Friday, 18 July 2014

Bloom & grow shadow box - May Arts DT Finalist submission

Today is the deadline for my submission to the May Arts Design Team and I'm very excited to show you my final project. It's a shadow box frame which is also part scrapbook layout, using a cascade of ribbon flowers as its focal point. I know many papercrafters may be daunted by handmade ribbon flowers, so for this project I'm going to show you that fantastic results are achievable with minimum stitching required.
To do this, I used Cosmo Cricket Glubers to create some of my flowers. These are double-sided sticky pads especially for creating fabric flowers, but if you don't have them to hand you could also use a double-sided sticky sheet. Originally for the largest 3" flower you're required to use 18", 12" and 8" strips of fabric, which you hand-pleat around the edges of the Gruber, starting with the largest strip around the outside edge. However, as I was using 1.5"-wide faux burlap wired ribbon, I only used the 18" and 12" strips to make the largest flower, and a 12" and an 8" strip for the smallest. I found the wired edges of this ribbon really handy for creating a lovely gathered effect. Here's the finished result.
Of course, you don't have to stick to this technique to create no-stitch flowers. Another technique I've used here is the rolled technique. For this I used a yard of 2" pink silky crush wired ribbon, which I cut in half. I then secured the end of one half to a 3" Gruber.
Carefully twist the ribbon and begin to create a spiral around the centre point, keeping the ribbon taut as you go.
Continue spiralling the flower from the centre point, carefully twisting the ribbon and pressing the flower down so that it stays stuck to the sticky pad.
Twist your ribbon until it's all stuck down and you have created a rolled ribbon rose. I have found with this amount of ribbon you will have some excess sticky pad, so simply trim around the edges of the flower to finish.
Another way of using these Grubers is to create a thin flower outline like the fuchsia flowers in this project. For this I used string looped ribbon and the smallest 1.5" Gruber. I started by sticking the end of the ribbon to the sticky pad and creating a loop.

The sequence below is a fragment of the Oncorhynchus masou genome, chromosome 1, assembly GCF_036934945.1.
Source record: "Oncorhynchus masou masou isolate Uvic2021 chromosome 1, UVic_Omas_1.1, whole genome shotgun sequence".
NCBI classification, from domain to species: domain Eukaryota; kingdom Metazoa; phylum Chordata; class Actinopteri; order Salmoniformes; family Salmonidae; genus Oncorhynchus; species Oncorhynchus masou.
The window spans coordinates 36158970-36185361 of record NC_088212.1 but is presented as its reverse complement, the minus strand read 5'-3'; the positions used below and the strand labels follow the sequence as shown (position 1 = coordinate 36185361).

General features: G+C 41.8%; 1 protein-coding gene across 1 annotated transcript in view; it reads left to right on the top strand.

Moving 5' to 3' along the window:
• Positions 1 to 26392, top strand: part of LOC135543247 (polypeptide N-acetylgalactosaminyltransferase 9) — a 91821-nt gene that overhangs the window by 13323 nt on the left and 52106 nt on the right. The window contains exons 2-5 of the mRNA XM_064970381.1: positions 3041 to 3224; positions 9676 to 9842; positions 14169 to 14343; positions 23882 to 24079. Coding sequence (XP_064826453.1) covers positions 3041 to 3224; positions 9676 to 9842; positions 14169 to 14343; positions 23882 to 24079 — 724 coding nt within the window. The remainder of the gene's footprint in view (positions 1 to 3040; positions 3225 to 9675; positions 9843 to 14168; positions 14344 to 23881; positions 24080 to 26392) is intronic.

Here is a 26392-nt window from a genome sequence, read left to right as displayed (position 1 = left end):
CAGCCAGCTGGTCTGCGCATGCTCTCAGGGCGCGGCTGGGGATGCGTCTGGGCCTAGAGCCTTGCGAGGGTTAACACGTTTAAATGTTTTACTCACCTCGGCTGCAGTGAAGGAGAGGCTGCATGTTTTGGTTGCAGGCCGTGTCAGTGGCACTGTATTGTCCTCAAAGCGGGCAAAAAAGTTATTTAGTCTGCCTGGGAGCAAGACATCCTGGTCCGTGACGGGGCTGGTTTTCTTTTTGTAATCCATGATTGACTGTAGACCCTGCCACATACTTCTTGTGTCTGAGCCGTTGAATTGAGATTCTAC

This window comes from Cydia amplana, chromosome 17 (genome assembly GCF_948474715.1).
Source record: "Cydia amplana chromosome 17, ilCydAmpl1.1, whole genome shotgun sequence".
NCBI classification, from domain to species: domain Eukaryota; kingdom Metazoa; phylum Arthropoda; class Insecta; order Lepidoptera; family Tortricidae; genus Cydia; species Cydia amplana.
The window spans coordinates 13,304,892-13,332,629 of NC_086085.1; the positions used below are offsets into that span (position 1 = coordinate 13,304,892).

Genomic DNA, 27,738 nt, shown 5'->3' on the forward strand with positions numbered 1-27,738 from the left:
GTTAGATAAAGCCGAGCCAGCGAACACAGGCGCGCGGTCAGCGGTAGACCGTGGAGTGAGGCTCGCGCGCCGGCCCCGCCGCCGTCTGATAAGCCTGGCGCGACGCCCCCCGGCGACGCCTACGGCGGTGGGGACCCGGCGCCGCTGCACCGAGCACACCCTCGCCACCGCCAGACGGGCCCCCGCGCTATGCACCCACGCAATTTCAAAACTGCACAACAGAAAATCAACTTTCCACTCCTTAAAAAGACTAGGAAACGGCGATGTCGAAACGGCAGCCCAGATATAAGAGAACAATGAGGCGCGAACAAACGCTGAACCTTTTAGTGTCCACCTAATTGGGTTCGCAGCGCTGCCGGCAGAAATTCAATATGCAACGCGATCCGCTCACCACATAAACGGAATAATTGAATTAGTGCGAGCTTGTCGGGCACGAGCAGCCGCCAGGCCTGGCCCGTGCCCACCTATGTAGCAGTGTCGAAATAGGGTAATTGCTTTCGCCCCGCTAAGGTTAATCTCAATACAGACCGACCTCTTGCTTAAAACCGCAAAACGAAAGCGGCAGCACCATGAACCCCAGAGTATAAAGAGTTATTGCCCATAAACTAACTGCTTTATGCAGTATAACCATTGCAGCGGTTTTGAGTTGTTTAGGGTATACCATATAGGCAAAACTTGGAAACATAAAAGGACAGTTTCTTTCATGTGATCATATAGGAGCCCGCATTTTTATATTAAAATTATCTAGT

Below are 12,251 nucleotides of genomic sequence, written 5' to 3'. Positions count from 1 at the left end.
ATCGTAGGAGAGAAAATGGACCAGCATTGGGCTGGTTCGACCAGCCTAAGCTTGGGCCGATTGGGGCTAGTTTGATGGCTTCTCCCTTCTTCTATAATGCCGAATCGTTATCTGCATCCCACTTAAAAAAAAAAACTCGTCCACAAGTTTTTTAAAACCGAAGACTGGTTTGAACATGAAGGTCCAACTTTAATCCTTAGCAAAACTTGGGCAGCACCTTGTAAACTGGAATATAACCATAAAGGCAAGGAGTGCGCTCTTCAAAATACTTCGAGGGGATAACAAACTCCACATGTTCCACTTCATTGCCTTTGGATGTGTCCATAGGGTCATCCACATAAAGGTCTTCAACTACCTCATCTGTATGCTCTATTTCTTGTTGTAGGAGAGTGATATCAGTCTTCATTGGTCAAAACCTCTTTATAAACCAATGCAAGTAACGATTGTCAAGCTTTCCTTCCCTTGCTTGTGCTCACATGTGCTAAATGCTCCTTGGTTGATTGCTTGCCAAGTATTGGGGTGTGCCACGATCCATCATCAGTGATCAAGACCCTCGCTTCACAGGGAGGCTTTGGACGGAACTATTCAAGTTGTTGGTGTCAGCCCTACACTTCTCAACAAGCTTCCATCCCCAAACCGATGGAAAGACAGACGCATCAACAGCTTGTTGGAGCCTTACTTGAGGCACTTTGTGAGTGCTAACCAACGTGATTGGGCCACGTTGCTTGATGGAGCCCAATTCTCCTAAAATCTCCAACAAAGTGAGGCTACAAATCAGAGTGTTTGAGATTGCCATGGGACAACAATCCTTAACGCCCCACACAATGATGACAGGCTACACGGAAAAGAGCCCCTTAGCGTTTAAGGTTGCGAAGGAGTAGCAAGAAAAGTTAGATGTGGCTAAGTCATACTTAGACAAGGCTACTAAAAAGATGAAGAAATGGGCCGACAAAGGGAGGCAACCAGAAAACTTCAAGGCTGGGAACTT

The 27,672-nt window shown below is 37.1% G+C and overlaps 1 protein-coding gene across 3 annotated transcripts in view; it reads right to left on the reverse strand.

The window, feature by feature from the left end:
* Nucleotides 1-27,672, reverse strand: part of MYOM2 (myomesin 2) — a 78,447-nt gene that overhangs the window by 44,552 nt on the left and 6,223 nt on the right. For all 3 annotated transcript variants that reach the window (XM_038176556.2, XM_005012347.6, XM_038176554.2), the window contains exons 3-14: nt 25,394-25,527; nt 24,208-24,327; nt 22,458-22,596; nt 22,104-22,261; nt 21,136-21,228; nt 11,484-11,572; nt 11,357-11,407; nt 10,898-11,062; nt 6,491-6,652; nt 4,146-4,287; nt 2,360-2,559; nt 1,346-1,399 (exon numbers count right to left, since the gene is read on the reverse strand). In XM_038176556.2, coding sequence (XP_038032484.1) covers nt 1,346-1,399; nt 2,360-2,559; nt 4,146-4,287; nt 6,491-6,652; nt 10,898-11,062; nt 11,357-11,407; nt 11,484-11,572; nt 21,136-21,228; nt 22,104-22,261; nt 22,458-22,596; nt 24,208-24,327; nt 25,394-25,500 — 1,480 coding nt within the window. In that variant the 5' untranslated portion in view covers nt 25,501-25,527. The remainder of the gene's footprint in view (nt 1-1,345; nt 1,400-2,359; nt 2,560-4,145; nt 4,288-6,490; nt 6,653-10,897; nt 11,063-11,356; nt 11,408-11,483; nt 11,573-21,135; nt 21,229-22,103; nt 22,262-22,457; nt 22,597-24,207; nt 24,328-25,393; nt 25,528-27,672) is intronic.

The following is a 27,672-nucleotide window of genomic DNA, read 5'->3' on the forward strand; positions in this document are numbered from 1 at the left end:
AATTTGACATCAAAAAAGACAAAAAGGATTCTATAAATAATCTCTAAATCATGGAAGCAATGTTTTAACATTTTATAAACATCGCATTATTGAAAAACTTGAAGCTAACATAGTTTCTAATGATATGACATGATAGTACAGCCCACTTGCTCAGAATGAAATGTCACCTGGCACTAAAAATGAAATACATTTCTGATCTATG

Fold back the ribbon and form into a second loop shape next to the first. Stick down and fold again to create a third petal.
Continue forming loops until you have a total of five petals, then trim off any remaining ribbon in the centre. Don't worry about the excess ribbon, as this will be concealed at the back of the flower. Turn the flower over and cover the Gruber with a large wooden button.
If you're feeling brave, there are ways to make beautiful flowers without large amounts of stitching involved, which is how I made my remaining two types of flower. For the yellow flower I cut five 3" pieces of silk 1.25" ribbon. I then took my first piece of ribbon, folded it gently so the edges met and threaded a needle through, pushing the ribbon towards the end of the needle but not threading it through.
Repeat with the remaining petals, pushing each petal towards the end of the needle.
Once all five petals are threaded onto the needle, pull the thread tightly to create your flower shape. Stitch the first and last petals together and secure.
A slightly different method was used to create the striped flower. For this I used 1.5" striped grosgrain ribbon, which I cut into five 2.5" pieces. I then took my first piece and squeezed the two longest edges together, sewing them with a few simple stitches.
I then pushed the stitched section towards the back of the ribbon and folded over.
Once folded, your ribbon will either make a petal shape, as mine has here, or a pointed petal shape, depending on the width of the ribbon you're using.
As before, thread your first petal onto a threaded needle, pushing it towards the end of the needle as you continue adding the remaining petals.
Once all five petals are on your needle, thread it through the ribbon and pull tightly. Stitch the first and last petals together to create your finished flower shape, then secure with a few extra stitches on the back of the flower.
Once I had finished my flowers I secured a large piece of 4"-wide natural burlap down the left-hand side of the page. I matted my photograph with Authentique Grace Sweetness patterned paper and adhered a small doily the photo. I then mounted it in the top-left corner of the page and added my title in the bottom-right corner.
I layered my flowers up around the left-hand side of the photograph, then added pearls and hemp twine tendrils to finish the project, before placing it in my shadow box frame. I hope you like it, I'm certainly very proud of it and even if I don't make it onto the design team, I'm sure you will definitely be seeing more ribbon flowers popping up on my cards and layouts from now on :)


  1. This is fabulous and loving your flowers. Good Luck, I am now following :)
    Linda xxx

  2. Love your mix of flowers and all the tutorials! Such a cute shadow box layout! Best of luck!

  3. Your layout is so pretty. I love all your different flowers and the way you made them. Thanks for sharing.


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